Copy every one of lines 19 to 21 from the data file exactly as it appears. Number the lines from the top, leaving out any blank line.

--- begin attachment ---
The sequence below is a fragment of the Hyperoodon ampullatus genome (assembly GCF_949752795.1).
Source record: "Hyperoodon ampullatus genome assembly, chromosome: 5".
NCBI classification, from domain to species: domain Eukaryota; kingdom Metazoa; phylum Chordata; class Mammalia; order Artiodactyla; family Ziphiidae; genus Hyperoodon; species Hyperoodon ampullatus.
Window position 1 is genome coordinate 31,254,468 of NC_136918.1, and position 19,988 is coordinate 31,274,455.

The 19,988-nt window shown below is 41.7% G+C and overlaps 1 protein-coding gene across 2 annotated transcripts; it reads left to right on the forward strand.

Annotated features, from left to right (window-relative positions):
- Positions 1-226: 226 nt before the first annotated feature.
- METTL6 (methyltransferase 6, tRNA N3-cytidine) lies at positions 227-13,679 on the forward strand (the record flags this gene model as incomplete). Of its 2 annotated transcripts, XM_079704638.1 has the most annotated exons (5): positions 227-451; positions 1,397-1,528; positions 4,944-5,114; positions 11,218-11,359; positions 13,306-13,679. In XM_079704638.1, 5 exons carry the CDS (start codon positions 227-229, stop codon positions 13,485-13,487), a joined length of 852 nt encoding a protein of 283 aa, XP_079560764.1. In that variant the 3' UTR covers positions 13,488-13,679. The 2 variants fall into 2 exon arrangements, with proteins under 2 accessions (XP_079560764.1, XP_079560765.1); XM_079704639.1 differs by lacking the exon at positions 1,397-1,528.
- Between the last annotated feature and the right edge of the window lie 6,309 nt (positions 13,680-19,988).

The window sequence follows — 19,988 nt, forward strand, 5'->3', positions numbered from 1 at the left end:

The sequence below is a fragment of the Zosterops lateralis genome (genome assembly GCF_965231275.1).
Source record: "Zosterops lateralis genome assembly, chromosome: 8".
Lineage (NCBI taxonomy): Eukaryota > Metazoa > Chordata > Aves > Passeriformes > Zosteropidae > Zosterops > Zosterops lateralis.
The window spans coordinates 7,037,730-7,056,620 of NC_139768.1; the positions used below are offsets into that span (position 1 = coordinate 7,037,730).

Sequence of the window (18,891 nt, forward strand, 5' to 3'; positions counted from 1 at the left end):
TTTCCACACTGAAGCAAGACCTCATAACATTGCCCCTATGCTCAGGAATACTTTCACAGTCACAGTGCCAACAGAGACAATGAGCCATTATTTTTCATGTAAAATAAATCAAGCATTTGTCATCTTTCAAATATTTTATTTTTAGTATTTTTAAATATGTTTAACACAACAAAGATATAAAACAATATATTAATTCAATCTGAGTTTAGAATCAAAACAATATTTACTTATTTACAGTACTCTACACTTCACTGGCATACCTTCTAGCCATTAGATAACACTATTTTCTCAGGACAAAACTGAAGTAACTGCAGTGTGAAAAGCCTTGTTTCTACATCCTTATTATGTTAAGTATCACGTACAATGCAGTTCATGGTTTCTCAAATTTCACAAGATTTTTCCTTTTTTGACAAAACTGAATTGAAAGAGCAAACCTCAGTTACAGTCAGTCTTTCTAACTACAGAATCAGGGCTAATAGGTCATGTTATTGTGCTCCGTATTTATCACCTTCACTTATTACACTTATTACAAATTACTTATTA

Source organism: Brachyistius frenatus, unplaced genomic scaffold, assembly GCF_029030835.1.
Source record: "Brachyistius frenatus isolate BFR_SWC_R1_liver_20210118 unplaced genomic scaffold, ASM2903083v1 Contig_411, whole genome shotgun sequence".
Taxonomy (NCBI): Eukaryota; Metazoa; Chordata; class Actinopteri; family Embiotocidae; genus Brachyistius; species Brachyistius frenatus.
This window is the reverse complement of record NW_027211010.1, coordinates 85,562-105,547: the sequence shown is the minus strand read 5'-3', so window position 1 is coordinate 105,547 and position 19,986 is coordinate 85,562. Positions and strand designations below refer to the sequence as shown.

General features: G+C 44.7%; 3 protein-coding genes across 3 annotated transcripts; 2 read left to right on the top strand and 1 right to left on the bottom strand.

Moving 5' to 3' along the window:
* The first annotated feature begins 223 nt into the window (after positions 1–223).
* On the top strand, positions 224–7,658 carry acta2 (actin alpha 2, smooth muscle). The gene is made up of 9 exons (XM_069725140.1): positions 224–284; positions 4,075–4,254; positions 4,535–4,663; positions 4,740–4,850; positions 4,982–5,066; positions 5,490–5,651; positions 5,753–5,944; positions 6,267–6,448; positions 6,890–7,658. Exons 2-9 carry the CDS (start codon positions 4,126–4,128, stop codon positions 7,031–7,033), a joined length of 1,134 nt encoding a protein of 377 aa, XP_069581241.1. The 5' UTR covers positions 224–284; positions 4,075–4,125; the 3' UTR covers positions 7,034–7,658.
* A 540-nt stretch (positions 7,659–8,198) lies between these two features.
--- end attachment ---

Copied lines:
Taxonomy (NCBI): Eukaryota; Metazoa; Chordata; class Actinopteri; family Embiotocidae; genus Brachyistius; species Brachyistius frenatus.
This window is the reverse complement of record NW_027211010.1, coordinates 85,562-105,547: the sequence shown is the minus strand read 5'-3', so window position 1 is coordinate 105,547 and position 19,986 is coordinate 85,562. Positions and strand designations below refer to the sequence as shown.

General features: G+C 44.7%; 3 protein-coding genes across 3 annotated transcripts; 2 read left to right on the top strand and 1 right to left on the bottom strand.